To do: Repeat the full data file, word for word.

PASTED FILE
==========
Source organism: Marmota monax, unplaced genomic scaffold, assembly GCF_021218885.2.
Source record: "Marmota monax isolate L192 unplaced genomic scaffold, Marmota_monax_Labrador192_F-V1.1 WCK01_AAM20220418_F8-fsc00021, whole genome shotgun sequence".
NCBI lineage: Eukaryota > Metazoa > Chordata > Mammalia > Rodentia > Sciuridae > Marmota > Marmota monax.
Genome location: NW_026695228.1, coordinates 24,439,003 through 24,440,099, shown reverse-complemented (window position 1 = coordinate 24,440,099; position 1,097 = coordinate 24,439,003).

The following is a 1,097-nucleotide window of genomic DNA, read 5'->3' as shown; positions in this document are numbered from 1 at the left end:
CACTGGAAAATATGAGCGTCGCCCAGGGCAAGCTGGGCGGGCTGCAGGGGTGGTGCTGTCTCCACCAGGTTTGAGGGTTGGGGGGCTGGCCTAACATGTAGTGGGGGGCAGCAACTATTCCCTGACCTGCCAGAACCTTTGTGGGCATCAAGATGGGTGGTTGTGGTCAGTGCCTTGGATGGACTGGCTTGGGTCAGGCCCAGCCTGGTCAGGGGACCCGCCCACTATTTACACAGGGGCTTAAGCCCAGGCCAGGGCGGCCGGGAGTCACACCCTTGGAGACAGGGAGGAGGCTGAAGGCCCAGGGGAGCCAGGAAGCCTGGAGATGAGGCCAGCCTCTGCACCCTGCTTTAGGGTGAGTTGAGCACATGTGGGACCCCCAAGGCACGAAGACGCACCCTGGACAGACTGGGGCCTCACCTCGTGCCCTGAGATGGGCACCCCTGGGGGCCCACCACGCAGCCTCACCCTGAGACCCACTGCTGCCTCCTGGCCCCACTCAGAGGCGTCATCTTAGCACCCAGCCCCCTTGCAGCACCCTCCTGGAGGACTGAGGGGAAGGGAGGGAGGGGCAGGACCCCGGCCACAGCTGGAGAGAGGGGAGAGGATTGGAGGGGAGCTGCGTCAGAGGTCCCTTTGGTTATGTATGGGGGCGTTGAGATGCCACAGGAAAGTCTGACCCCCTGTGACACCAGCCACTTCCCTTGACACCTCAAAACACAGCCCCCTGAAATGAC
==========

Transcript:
Source organism: Marmota monax, unplaced genomic scaffold, assembly GCF_021218885.2.
Source record: "Marmota monax isolate L192 unplaced genomic scaffold, Marmota_monax_Labrador192_F-V1.1 WCK01_AAM20220418_F8-fsc00021, whole genome shotgun sequence".
NCBI lineage: Eukaryota > Metazoa > Chordata > Mammalia > Rodentia > Sciuridae > Marmota > Marmota monax.
Genome location: NW_026695228.1, coordinates 24,439,003 through 24,440,099, shown reverse-complemented (window position 1 = coordinate 24,440,099; position 1,097 = coordinate 24,439,003).

The following is a 1,097-nucleotide window of genomic DNA, read 5'->3' as shown; positions in this document are numbered from 1 at the left end:
CACTGGAAAATATGAGCGTCGCCCAGGGCAAGCTGGGCGGGCTGCAGGGGTGGTGCTGTCTCCACCAGGTTTGAGGGTTGGGGGGCTGGCCTAACATGTAGTGGGGGGCAGCAACTATTCCCTGACCTGCCAGAACCTTTGTGGGCATCAAGATGGGTGGTTGTGGTCAGTGCCTTGGATGGACTGGCTTGGGTCAGGCCCAGCCTGGTCAGGGGACCCGCCCACTATTTACACAGGGGCTTAAGCCCAGGCCAGGGCGGCCGGGAGTCACACCCTTGGAGACAGGGAGGAGGCTGAAGGCCCAGGGGAGCCAGGAAGCCTGGAGATGAGGCCAGCCTCTGCACCCTGCTTTAGGGTGAGTTGAGCACATGTGGGACCCCCAAGGCACGAAGACGCACCCTGGACAGACTGGGGCCTCACCTCGTGCCCTGAGATGGGCACCCCTGGGGGCCCACCACGCAGCCTCACCCTGAGACCCACTGCTGCCTCCTGGCCCCACTCAGAGGCGTCATCTTAGCACCCAGCCCCCTTGCAGCACCCTCCTGGAGGACTGAGGGGAAGGGAGGGAGGGGCAGGACCCCGGCCACAGCTGGAGAGAGGGGAGAGGATTGGAGGGGAGCTGCGTCAGAGGTCCCTTTGGTTATGTATGGGGGCGTTGAGATGCCACAGGAAAGTCTGACCCCCTGTGACACCAGCCACTTCCCTTGACACCTCAAAACACAGCCCCCTGAAATGAC